COVID-19 and the Lives of Female Workers in the Readymade Garment Sector

Researchers: Christopher Woodruff (Oxford University), Atonu Rabbani (University of Dhaka), Hannah Uckat (World Bank)

This study aims to understand the impact of the crisis on workers’ employment, income, food security, and well-being in the short run, to assess whether women are differentially affected by coping strategies, e.g. through disproportionate restrictions on their bargaining power or decreases in their consumption. In the medium term, the study hopes to analyze how workers cope with the greater uncertainty in the garment sector and the effects of the uncertain recovery of the sector on workers. For women in particular, the study aims to understand the effects of the crisis on continued participation in the industry and career aspirations, and whether the decrease in garment sector employment leads women to break into other, formerly male-dominated, industries. Ultimately, this research will support the development of policy recommendations about support measures required for different workers, especially vulnerable groups of workers, during times of crisis.

COVID-19, Gender, and Youth Employment in Kenya

Researchers: Francisco Campos (The World Bank), Maria Hernandez-de-Benito (The World Bank), Julian C. Jamison (University of Exeter), Abla Safir (The World Bank), Bilal Zia (The World Bank)

The Government of Kenya, in partnership with the World Bank, is implementing a multi-year project, the Kenya Youth Employment and Opportunities Project (KYEOP), to increase employment and earning opportunities for youth aged 18-29 years. The project involves several evaluations including the study of the combined and isolated impacts of providing small business grants, business development services (BDS) of different forms (in classroom, via one-on-one counseling visits, and with digital means), and behavioral interventions. In particular, two of the interventions in the original design are gender intentional in design: lightly moderated peer groups via WhatsApp, as women are less likely to have existing business mentors or formal associations, and future self-exercise as women are less likely to know successful older business role models. The study was launched in the middle of 2019 and baseline data for study participants across both components was collected in January and February 2020 before COVID-19 related lockdowns were put in place.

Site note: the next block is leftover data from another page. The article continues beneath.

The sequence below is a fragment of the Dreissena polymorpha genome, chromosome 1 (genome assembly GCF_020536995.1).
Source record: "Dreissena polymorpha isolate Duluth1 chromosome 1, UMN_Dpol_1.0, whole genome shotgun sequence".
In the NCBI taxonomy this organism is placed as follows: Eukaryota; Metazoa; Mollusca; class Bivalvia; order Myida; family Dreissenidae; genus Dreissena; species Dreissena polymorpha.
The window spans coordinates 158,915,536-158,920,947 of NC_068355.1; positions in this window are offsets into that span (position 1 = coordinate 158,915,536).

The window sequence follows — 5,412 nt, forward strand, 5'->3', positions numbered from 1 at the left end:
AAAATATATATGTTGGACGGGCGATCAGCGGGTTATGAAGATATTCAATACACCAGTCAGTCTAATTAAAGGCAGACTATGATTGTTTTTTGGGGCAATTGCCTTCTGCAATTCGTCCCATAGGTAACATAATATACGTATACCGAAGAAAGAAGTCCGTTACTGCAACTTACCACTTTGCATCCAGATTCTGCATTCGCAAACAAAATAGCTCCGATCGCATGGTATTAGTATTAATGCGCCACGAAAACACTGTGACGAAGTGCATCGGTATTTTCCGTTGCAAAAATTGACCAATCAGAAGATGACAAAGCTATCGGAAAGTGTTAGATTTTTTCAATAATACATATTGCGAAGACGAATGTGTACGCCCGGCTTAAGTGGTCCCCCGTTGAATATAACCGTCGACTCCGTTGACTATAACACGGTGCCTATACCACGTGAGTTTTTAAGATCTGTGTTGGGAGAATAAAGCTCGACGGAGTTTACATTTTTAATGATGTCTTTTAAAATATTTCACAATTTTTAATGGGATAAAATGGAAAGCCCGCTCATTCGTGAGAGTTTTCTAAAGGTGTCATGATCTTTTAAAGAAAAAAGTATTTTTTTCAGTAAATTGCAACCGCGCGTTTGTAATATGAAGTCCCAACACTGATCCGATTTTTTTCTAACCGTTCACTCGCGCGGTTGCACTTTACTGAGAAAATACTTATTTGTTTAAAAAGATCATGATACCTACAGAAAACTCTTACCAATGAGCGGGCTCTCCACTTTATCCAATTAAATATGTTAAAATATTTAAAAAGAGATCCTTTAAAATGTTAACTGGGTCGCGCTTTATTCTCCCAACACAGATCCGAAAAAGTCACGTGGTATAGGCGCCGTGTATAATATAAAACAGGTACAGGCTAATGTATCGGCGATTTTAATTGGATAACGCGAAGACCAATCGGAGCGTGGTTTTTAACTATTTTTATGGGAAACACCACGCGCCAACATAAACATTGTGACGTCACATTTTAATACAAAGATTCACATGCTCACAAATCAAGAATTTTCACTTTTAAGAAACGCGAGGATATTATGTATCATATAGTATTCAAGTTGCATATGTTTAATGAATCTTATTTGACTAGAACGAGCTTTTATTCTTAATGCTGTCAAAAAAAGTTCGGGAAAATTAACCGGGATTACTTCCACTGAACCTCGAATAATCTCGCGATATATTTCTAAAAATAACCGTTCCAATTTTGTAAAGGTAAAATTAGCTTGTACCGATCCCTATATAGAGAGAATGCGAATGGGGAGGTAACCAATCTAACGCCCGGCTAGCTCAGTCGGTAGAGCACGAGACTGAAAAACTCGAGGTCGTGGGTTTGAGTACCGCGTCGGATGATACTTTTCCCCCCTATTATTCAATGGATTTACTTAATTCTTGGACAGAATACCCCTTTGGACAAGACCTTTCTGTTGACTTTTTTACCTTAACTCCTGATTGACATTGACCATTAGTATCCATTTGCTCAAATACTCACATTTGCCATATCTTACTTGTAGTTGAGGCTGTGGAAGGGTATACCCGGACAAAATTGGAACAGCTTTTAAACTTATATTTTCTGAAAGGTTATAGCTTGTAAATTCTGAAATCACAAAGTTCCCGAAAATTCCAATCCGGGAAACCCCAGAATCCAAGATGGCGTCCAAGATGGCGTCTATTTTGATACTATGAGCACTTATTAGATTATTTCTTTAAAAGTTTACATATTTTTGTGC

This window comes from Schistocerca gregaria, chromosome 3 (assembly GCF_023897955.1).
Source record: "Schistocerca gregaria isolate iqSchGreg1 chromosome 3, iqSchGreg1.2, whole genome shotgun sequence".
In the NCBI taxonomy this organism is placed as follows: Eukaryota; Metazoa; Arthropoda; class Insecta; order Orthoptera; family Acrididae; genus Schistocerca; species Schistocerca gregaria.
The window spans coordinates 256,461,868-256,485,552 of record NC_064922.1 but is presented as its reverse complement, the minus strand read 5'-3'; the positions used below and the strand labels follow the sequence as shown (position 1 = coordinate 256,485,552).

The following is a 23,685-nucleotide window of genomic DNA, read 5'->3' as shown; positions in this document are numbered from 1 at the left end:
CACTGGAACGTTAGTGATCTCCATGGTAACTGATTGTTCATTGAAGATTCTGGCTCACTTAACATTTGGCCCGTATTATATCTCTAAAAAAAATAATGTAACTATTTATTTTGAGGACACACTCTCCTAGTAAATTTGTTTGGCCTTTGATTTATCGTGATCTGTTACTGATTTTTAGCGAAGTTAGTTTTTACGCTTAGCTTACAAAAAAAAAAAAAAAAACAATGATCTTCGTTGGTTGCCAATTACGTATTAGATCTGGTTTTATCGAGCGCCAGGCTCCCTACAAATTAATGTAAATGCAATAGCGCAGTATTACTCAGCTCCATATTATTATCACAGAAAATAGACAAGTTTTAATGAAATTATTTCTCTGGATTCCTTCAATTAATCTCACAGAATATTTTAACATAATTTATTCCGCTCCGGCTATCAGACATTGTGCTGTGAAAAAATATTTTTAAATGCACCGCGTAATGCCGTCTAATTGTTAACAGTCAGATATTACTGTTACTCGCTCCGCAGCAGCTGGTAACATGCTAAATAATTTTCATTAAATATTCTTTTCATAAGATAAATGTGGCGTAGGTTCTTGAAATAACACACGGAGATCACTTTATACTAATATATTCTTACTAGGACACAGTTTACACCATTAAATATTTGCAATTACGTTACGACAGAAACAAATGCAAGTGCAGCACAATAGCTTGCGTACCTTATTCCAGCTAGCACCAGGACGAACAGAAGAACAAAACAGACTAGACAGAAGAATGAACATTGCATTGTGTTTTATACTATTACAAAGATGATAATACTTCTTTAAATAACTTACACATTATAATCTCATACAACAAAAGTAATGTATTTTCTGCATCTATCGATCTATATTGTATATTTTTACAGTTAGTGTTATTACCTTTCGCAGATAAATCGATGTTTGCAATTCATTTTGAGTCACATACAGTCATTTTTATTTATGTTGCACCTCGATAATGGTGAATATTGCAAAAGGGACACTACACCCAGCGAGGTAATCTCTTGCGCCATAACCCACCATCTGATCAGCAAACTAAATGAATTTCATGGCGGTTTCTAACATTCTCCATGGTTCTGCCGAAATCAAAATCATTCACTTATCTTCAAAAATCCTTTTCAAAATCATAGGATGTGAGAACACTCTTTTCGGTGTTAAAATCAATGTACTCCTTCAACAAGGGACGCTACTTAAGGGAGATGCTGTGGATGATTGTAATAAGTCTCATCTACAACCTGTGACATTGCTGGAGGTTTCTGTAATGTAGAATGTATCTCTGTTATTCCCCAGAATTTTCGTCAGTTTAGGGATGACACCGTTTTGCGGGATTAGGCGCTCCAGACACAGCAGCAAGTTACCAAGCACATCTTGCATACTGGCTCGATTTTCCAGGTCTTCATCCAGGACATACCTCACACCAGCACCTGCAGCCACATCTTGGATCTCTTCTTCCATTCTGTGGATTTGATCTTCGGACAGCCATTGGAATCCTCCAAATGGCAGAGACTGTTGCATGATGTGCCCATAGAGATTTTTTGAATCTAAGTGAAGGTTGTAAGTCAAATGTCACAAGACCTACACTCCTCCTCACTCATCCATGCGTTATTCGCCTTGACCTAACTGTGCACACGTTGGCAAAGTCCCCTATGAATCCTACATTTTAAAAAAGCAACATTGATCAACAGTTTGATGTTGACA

Engaging Women in Mobile Money Markets in Bangladesh

Researchers: Xavier Gine (World Bank), Jessica Goldberg (University of Maryland), Carlotta Nani (Graduate Institute of International and Development Studies), Anusuya Sivaram (University of Maryland), Lore Vandewalle (Graduate Institute of International and Development Studies)

Women are underrepresented as both providers and users of mobile money services: they account for a small fraction of agents, and in Bangladesh, only 10 percent of women, compared to 32 percent of men, had mobile money accounts as of 2017 (Global Findex). The underrepresentation of women is an issue particularly in the context of COVID-19, where a vast majority of transfer payments have been made digitally. In this project, researchers are working with IPA to evaluate an intervention that aims to increase the supply and demand for mobile financial services, especially among women. The research team will work with BKash to identify businesses willing and able to hire mobile money agents and randomly provide a 6-month subsidy to hire either a male or female employee. The study will measure the effects of employing women as mobile money agents on the economic outcomes of the small businesses, attitudes towards women's labor force participation, and whether the availability of female mobile money agents increases the use of mobile money by female customers. These results will be particularly relevant in the context of recovery from the COVID-19 pandemic and bringing women back to the labor force in a situation of low vaccination rates, continued reliance on social distancing, and existing biases in hiring women employees. The project was developed in collaboration with BKash, IFC, World Bank, and the Central Bank of Bangladesh and these results would be relevant to them as they consider ways to expand the participation of women in mobile money markets as both consumers and agents.

Gender and Adolescence: The Impact of COVID-19 on Economic Aspirations and Outcomes of Bangladeshi Adolescents

Researchers: Sarah Baird (George Washington University), Silvia Guglielmi (GAGE), Khadija Mitu (University of Chittagong), Sabina F. Rashid (BRAC James P Grant School of Public Health), Tauseef Salauddin (University of Manchester), Jennifer Seager (George Washington University), Maheen Sultan (BRAC Institute of Governance and Development)

IPA, George Washington University, and Gender and Adolescence: Global Evidence (GAGE) researchers have been implementing a study with Bangladeshi adolescents since 2017 to understand both transitions to adulthood and what works to improve their transitions to adulthood. COVID-19 may affect their education, skills acquisition, and job prospects by limiting access to education, disrupting household income, increasing stress and exposure to violence, and shifting household and care work onto them. Researchers administered a phone survey to 4,485 adolescents in May 2020, when Bangladesh was under a country-wide lockdown. Researchers initiated a second round of surveys with the same group between February 2021 and April 2021, successfully surveying 3,779 adolescents, when the economy opened up but schools were still closed. These surveys took place in three distinct settings: among adolescents living in three low-income areas in and around Dhaka, among adolescents who were attending grades 7 and 8 in Chittagong and Sylhet divisions prior to the pandemic, and among Bangladeshi and Rohingya adolescents living near and inside refugee camps in Cox’s Bazar district.